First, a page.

The Blue Horizon
A relic to Philadelphia history, this 1,300 seated venue stood as a small influence in the world of boxing in the US. While major league fights took place in much bigger and much more expensive stadiums, The Blue Horizon served as a starting point for young fighters trying to make a name for themselves.
Backstory and Context
Constructed in 1865, it originally served as a residential property hotel and the home of many rich and influential people. Around 1912, it was converted to a Moose Lodge and was used for event planning and meetings of all sorts. It didn't become a boxing venue until it was purchased by Philly boxing promoter Jimmy Toppi Jr. in 1960 for $85,000. At first, the building was called "Toppi's Auditorium" but was later changed to its current name after Jimmy was inspired by the song "Beyond the Blue Horizon" from the 1930 film Monte Carlo.
Before it became a recognizable name in the boxing world, in 1938 while it was still used as a Moose Lodge, it held a couple heavyweight fights. Most notable was a card on March 28th of boxer Willie Reddish, the same fighter who would later train Joe Frazier and Sonny Liston. It had its first match staged on November 3rd, 1961, when promoter Marty Kramer set the main event between North Philly middleweight George Benton and Chico Corsey for a 10-round fight. Benton won the fight in 3 rounds by KO. Marty Kramer became The Blue Horizon's main promoter until 1963, but in that time he set up 30 main events. George Benton became the star of 6 main events and won all of them with KOs. Kramer also made fights with Len Matthews, Dick Turner against Federico Thompson, Ike White, Sidney "Sweet Pea" Adams, Jimmy Hairston against Bennie Briscoe, and much more young faces.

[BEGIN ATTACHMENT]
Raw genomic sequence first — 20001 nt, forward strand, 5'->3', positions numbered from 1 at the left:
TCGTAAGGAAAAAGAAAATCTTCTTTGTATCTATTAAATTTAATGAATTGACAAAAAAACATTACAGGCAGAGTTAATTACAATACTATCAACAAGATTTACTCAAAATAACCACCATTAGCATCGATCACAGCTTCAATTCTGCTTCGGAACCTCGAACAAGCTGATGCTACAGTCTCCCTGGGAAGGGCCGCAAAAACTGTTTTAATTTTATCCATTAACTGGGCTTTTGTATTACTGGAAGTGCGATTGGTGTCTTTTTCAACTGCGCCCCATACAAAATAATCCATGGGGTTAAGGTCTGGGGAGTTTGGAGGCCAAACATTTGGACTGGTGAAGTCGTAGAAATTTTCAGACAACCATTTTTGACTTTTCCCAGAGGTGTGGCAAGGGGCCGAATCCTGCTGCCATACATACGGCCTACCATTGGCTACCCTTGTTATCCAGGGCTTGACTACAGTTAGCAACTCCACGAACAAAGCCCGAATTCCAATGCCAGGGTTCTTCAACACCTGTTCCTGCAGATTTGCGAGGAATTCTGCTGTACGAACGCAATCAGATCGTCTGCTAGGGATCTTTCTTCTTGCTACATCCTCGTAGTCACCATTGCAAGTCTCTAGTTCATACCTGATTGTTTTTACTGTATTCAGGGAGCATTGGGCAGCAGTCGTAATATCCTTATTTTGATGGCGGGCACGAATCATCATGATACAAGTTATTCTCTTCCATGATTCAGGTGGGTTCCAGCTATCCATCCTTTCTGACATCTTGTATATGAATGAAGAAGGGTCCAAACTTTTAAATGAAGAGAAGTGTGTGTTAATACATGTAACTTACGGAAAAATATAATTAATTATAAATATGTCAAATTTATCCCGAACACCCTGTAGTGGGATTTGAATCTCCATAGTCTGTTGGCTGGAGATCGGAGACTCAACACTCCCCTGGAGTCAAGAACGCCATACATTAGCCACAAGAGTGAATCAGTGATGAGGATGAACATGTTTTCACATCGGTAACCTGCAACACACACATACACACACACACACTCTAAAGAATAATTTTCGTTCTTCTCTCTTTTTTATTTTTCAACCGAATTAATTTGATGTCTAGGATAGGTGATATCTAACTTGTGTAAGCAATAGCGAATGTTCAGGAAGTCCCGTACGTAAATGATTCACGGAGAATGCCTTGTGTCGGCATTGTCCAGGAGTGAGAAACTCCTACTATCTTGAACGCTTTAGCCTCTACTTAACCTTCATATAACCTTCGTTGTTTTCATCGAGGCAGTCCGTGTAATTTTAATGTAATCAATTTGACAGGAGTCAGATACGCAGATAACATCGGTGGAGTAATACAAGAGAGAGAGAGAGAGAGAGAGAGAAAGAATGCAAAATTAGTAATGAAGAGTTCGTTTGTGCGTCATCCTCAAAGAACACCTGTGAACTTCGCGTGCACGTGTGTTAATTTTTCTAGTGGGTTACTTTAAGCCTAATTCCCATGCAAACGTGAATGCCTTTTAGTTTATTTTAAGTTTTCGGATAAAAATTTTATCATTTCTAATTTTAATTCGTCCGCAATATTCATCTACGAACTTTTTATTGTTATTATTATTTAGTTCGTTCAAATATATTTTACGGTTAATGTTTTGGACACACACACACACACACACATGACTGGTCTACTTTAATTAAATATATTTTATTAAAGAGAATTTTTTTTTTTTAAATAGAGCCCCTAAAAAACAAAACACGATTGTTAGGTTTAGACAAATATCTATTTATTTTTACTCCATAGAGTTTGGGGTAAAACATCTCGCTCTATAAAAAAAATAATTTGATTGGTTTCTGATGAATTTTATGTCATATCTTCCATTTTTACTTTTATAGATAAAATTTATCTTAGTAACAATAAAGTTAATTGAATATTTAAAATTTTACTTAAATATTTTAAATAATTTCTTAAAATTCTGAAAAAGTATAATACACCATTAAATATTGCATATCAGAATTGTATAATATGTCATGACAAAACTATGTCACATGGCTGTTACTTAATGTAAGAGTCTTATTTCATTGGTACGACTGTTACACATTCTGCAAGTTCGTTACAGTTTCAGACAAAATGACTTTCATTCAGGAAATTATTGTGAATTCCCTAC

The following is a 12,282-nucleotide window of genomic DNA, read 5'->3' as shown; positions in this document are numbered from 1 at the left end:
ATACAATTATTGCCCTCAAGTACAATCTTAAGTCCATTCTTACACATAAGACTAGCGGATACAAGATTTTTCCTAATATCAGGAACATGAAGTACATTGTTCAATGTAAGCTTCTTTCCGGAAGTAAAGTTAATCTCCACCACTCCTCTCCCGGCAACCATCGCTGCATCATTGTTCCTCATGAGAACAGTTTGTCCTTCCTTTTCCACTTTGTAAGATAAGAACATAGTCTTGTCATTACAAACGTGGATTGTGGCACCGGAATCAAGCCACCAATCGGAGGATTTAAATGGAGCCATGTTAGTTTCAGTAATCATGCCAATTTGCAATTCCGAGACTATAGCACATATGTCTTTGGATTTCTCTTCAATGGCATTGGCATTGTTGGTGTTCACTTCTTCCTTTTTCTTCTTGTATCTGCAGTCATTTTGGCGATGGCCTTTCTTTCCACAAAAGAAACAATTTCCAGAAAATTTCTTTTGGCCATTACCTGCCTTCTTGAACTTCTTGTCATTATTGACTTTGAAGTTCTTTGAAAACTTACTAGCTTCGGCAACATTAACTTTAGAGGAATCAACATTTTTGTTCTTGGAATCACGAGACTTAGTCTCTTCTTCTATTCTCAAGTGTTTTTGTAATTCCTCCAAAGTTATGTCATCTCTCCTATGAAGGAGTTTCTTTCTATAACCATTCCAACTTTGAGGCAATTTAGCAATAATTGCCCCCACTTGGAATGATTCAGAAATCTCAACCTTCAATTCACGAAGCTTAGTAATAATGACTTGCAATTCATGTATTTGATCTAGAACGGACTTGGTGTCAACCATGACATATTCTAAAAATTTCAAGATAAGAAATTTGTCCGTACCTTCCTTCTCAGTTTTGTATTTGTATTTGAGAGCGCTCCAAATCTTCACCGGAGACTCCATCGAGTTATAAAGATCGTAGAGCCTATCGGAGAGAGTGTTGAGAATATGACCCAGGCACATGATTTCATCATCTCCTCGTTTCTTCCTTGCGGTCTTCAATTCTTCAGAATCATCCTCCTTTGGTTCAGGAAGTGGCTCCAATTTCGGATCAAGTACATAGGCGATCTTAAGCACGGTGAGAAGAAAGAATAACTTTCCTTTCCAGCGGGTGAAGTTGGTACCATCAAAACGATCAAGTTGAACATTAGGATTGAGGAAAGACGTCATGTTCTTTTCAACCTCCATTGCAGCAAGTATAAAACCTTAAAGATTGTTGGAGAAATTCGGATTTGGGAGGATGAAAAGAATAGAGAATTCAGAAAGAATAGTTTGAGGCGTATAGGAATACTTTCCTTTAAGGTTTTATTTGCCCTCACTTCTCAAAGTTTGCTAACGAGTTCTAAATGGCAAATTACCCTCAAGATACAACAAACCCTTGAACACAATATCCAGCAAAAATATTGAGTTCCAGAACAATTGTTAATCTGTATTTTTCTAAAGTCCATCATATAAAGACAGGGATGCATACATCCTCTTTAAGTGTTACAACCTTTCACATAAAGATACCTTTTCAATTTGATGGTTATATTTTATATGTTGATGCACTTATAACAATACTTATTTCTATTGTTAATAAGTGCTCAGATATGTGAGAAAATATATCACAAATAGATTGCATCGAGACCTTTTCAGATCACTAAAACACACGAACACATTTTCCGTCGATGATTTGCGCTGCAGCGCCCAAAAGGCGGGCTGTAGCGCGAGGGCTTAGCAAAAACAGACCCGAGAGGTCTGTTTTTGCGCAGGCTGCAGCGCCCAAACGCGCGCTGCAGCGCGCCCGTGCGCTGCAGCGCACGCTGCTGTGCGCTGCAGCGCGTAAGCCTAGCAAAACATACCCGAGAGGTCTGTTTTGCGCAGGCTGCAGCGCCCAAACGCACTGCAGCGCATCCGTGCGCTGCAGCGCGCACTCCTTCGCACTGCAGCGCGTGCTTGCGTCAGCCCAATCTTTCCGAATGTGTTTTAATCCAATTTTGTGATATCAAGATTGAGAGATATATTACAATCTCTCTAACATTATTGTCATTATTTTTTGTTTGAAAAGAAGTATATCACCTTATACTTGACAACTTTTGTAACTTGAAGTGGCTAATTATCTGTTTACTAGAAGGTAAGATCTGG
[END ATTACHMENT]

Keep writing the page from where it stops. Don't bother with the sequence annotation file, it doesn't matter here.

On June 25th, 1986, the venue became a star in the boxing industry when The Blue Horizon made its first appearance on the USA Network and was televised to thousands. It quickly became a household name and was regularly shown as a weekly series showing familiar faces and up-and-coming boxers. It held it's last show on June 4th, 2010, with one last fight to a crowd of 700 fans. As of 2019, there has been talk of revitalizing the place back into a boxing venue or as something entirely new, but no new renovations or purchases have been made; it currently resides as a relic to Philly and US history.
“The Blue Horizon.” Wikipedia, Wikimedia Foundation, 23 July 2019, en.wikipedia.org/wiki/The_Blue_Horizon.
Ugc. “The Blue Horizon.” Atlas Obscura, Atlas Obscura, 29 July 2019, www.atlasobscura.com/places/the-blue-horizon.
PHILLY BOXING HISTORY - Philadelphia Boxing Venues - Blue Horizon, www.phillyboxinghistory.com/venues/venue_blue.htm.